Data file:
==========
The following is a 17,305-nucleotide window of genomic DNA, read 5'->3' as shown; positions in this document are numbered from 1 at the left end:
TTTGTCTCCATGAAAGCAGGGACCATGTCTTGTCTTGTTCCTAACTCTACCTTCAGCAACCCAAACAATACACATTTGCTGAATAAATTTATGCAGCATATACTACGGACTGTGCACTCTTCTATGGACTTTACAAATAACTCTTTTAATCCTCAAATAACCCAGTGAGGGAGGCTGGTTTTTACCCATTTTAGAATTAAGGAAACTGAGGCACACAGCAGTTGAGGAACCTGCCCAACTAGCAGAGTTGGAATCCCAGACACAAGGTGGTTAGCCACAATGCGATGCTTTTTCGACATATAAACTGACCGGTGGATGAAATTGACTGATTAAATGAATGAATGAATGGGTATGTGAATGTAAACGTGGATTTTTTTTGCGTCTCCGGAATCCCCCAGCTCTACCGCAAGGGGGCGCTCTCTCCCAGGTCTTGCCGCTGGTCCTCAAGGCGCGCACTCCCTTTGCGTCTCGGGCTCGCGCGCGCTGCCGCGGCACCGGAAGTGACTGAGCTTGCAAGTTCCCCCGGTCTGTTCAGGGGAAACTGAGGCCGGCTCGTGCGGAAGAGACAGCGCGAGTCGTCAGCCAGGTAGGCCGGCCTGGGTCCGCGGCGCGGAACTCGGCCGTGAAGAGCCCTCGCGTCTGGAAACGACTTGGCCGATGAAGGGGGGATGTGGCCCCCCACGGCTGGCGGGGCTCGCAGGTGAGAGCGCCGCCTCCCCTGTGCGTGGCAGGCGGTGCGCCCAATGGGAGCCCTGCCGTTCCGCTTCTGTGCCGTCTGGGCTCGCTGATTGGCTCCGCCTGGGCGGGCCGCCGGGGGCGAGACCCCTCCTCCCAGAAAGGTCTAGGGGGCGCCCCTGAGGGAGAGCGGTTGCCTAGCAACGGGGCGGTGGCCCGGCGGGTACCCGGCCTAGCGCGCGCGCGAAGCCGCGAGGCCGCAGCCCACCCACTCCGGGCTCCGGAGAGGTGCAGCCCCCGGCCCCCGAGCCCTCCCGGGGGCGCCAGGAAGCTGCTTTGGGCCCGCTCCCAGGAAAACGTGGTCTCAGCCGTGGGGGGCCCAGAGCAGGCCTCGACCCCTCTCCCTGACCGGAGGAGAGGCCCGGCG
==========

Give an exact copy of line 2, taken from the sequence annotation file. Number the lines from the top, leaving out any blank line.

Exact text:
TTTGTCTCCATGAAAGCAGGGACCATGTCTTGTCTTGTTCCTAACTCTACCTTCAGCAACCCAAACAATACACATTTGCTGAATAAATTTATGCAGCATATACTACGGACTGTGCACTCTTCTATGGACTTTACAAATAACTCTTTTAATCCTCAAATAACCCAGTGAGGGAGGCTGGTTTTTACCCATTTTAGAATTAAGGAAACTGAGGCACACAGCAGTTGAGGAACCTGCCCAACTAGCAGAGTTGGAATCCCAGACACAAGGTGGTTAGCCACAATGCGATGCTTTTTCGACATATAAACTGACCGGTGGATGAAATTGACTGATTAAATGAATGAATGAATGGGTATGTGAATGTAAACGTGGATTTTTTTTGCGTCTCCGGAATCCCCCAGCTCTACCGCAAGGGGGCGCTCTCTCCCAGGTCTTGCCGCTGGTCCTCAAGGCGCGCACTCCCTTTGCGTCTCGGGCTCGCGCGCGCTGCCGCGGCACCGGAAGTGACTGAGCTTGCAAGTTCCCCCGGTCTGTTCAGGGGAAACTGAGGCCGGCTCGTGCGGAAGAGACAGCGCGAGTCGTCAGCCAGGTAGGCCGGCCTGGGTCCGCGGCGCGGAACTCGGCCGTGAAGAGCCCTCGCGTCTGGAAACGACTTGGCCGATGAAGGGGGGATGTGGCCCCCCACGGCTGGCGGGGCTCGCAGGTGAGAGCGCCGCCTCCCCTGTGCGTGGCAGGCGGTGCGCCCAATGGGAGCCCTGCCGTTCCGCTTCTGTGCCGTCTGGGCTCGCTGATTGGCTCCGCCTGGGCGGGCCGCCGGGGGCGAGACCCCTCCTCCCAGAAAGGTCTAGGGGGCGCCCCTGAGGGAGAGCGGTTGCCTAGCAACGGGGCGGTGGCCCGGCGGGTACCCGGCCTAGCGCGCGCGCGAAGCCGCGAGGCCGCAGCCCACCCACTCCGGGCTCCGGAGAGGTGCAGCCCCCGGCCCCCGAGCCCTCCCGGGGGCGCCAGGAAGCTGCTTTGGGCCCGCTCCCAGGAAAACGTGGTCTCAGCCGTGGGGGGCCCAGAGCAGGCCTCGACCCCTCTCCCTGACCGGAGGAGAGGCCCGGCG